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Pound rallies as Remain gains momentum

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Sterling rose 1.6 per cent to $1.46 against the US dollar in one of its biggest rallies in a decade.

The surge follows a series of polls over the weekend that show a swing back towards the UK voting to remain in the EU at this Thursday’s referendum.

According to the FT poll of polls, leave and remain are now neck and neck at 44 per cent each.

Several polls in weekend newspapers showed Remain edging ahead, including The Observer and The Mail on Sunday.

The rise in sterling was the highest since a 1.9 per cent gain in 15 October 2009, according to the FT.

Schroders head of multi manager Marcus Brookes last week said substantial weakness has been priced into sterling since March, when it stood at $1.3, compared to $1.58 in June 2015.

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Strong dollar can be a powerful driver of UK dividend growth in 2015

By Robin Geffen, fund manager and CEO 

This year threatens to be a challenging one for UK dividend hunters. Last year saw an all-time record amount paid out in UK dividends — some £97.4bn, according to research from Capita Dividend Monitor. Yet as Capita also pointed out, out the biggest single factor driving the growth in the fourth quarter of last year was easy to identify: the rising US dollar. 

In our view, this trend is much more than simply a one-quarter phenomenon. It is actually the most profound issue to get right as a UK equity income investor in 2015. We believe that the US dollar will continue to strengthen significantly from its current level. This is due more to the US economy’s demonstrable de-coupling from the rest of the world than to a view on the UK. The US has a strong chance of tightening monetary conditions this year without jeopardising growth or de-stabilising its housing market. The same can unfortunately not be said about the UK.

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Case study: administration — managing group life schemes

Our client leads the global market in high-tech electronics manufacturing and digital media. The trustees of the company’s final salary pension scheme insure death-in-service lump sum and dependants’ pension death benefits for active employees, as well as dependants’ pension benefits for deferred members (those who have left service).

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Comments

There are 2 comments at the moment, we would love to hear your opinion too.

  1. Holding my breath, keeping my fingers (and toes) crossed and stroking my lucky rabbit’s foot in the hope that the vote to Remain gains a substantial majority.

    The campaign has been marked by absolute rubbish being spewed by both sides in the hope of swaying the public. Facts, logic and intellectual rigour seem to have been completely lacking. Hardly surprising when you remember that at root democracy is nothing more than pandering to the lowest common denominator.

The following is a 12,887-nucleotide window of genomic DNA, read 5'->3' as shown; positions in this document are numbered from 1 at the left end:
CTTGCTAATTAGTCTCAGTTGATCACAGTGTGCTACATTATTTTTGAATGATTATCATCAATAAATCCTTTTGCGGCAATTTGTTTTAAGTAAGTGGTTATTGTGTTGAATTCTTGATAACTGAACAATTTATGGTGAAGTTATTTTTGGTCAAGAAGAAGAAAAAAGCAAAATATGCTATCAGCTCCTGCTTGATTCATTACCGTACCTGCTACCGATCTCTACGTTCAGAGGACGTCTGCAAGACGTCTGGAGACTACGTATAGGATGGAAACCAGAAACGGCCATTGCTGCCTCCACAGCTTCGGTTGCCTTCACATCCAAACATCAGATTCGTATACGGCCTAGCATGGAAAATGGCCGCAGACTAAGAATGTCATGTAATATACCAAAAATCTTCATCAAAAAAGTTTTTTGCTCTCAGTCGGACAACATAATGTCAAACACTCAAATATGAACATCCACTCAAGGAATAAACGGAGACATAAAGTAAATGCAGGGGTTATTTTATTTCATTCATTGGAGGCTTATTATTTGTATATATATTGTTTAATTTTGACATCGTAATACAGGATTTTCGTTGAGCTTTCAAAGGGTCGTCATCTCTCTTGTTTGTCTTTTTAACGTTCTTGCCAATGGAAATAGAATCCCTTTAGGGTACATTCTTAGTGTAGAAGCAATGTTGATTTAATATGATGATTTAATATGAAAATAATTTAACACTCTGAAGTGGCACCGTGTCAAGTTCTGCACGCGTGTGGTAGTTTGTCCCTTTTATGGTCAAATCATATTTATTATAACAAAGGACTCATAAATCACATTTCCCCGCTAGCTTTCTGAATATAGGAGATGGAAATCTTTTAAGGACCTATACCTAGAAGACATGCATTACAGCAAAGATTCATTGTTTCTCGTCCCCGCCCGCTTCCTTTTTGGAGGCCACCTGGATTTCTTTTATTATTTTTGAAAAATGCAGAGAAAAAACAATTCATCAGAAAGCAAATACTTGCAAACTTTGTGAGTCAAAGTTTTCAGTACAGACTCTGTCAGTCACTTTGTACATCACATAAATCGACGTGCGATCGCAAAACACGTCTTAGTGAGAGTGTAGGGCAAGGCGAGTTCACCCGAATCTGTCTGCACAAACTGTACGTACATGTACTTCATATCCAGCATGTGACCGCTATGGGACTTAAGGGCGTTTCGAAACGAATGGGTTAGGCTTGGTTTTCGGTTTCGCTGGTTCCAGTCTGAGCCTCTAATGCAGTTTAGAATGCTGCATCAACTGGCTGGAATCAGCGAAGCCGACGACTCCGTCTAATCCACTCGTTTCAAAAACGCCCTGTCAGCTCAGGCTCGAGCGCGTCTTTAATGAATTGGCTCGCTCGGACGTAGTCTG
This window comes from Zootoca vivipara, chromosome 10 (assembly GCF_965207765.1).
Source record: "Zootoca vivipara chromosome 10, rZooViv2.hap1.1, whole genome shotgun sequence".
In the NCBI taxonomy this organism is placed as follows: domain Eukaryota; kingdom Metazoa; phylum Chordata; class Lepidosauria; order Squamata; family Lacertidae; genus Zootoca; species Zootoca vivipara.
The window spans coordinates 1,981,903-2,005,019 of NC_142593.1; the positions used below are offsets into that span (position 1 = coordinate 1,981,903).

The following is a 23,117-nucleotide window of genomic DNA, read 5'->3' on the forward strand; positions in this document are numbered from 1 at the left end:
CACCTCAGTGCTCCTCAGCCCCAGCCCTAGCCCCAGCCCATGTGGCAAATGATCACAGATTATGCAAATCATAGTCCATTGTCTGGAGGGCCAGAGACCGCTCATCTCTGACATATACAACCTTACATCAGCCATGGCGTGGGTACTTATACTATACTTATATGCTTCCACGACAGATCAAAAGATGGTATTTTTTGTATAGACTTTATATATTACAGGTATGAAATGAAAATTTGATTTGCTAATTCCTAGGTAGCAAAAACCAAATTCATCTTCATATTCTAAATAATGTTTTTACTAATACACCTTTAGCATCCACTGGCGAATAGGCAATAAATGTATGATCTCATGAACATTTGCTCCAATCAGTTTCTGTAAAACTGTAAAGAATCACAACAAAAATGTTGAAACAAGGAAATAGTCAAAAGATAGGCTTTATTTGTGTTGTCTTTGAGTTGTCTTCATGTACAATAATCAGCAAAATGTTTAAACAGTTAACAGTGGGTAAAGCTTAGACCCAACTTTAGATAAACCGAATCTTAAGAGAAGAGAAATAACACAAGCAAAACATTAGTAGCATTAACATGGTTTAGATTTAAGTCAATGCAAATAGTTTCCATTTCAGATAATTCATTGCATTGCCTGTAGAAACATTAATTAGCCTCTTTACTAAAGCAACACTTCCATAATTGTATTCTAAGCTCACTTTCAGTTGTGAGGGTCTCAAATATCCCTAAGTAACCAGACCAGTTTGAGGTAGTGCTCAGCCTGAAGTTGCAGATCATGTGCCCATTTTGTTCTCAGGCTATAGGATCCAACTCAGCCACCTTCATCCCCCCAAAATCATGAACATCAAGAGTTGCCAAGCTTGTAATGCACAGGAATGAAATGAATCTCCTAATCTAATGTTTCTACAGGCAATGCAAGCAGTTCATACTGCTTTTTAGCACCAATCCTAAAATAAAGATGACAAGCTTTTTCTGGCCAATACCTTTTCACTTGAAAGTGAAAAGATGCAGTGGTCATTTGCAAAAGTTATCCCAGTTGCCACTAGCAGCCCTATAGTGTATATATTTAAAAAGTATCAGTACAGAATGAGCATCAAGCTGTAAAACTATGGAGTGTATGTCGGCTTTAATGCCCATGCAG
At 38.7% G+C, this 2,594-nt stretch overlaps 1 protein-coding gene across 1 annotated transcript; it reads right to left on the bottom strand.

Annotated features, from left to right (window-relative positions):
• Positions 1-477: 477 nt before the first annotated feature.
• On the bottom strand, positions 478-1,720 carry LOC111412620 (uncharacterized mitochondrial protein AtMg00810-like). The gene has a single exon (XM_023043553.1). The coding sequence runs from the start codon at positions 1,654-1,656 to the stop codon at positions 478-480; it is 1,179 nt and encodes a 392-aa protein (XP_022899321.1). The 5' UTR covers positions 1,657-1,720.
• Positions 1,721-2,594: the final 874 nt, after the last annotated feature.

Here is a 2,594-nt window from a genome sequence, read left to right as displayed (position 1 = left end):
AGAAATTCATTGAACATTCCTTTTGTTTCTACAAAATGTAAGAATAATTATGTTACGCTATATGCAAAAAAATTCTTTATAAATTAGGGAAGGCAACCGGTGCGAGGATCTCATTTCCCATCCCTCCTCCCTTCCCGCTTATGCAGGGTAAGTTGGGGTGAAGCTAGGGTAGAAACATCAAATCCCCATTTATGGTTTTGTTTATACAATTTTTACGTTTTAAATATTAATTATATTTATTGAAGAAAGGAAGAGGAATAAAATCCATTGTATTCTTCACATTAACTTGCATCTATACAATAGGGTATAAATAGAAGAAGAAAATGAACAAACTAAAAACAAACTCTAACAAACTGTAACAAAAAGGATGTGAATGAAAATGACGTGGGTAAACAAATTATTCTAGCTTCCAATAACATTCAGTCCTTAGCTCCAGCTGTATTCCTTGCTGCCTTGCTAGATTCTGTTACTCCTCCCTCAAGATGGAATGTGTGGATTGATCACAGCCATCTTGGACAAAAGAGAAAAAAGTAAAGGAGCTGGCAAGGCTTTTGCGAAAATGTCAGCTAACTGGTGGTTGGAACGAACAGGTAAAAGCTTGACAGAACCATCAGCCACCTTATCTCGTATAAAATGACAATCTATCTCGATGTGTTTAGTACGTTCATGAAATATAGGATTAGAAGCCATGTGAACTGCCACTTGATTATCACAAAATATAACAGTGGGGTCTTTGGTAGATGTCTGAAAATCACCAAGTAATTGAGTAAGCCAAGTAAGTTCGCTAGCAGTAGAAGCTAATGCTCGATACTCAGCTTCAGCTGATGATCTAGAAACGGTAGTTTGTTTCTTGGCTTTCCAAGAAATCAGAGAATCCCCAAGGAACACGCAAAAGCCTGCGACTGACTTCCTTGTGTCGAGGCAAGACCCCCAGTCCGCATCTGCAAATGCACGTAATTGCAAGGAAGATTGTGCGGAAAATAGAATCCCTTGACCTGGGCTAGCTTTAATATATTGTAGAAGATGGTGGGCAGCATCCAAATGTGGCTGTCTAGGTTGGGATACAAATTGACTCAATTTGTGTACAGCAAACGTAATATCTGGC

Ask yourself what personal advantage do the remain people envisage? We know Gove is a for Brexit as revenge for the failure of his father’s business and Boris is just out for Boris. Even his family are solidly remain and bearing in mind his background (father an MEP and living for several years in Brussels) Boris has made hypocrisy into an art form.

    Then we have loonies like Farage, bleating about immigration and producing a poster with Syrian refugees. Hey Nige – did you flunk geography. Syria isn’t in Europe. Seeing newspaper and TV coverage it is also the case that those trudging across the Balkans, trying to get into Greece and crossing the Med are not Europeans either. So let’s have a little logic please.

    As for true Europeans, if you examine the statistics they are (on average) better educated that the average in the UK – so they could actually be of benefit. When figures are spouted about those immigrants on benefits no mention is made of their country of origin. I will bet that the majority of those are also not from the EU.

    The NHS is another favourite topic of the Brexit brigade. Odd then isn’t it that Dr Mark Porter – Head of the NHS – has said that Brexit claims are farcical.

    Trade. What a load of nonsense – does Germany have a problem?

    We will have a better place in the world if we retain our seat at the table with other Europeans. The days when we were a world player on our own have long since passed. Just hark back to the 1060’s and 1970 when we largely ran thing entirely ourselves – into the ground. Our prosperity (such as it is) seems to be pretty closely correlated to our full membership of the EU. If only we could embrace the idea wholeheartedly and stopped whinging all the time we might actually find ourselves a major voice and player in the European family.

  2. Julian Stevens 21st June 2016 at 1:59 pm

    Switzerland is more prosperous than GB and ascribes this very largely to the fact that it ISN’T part of the EU.

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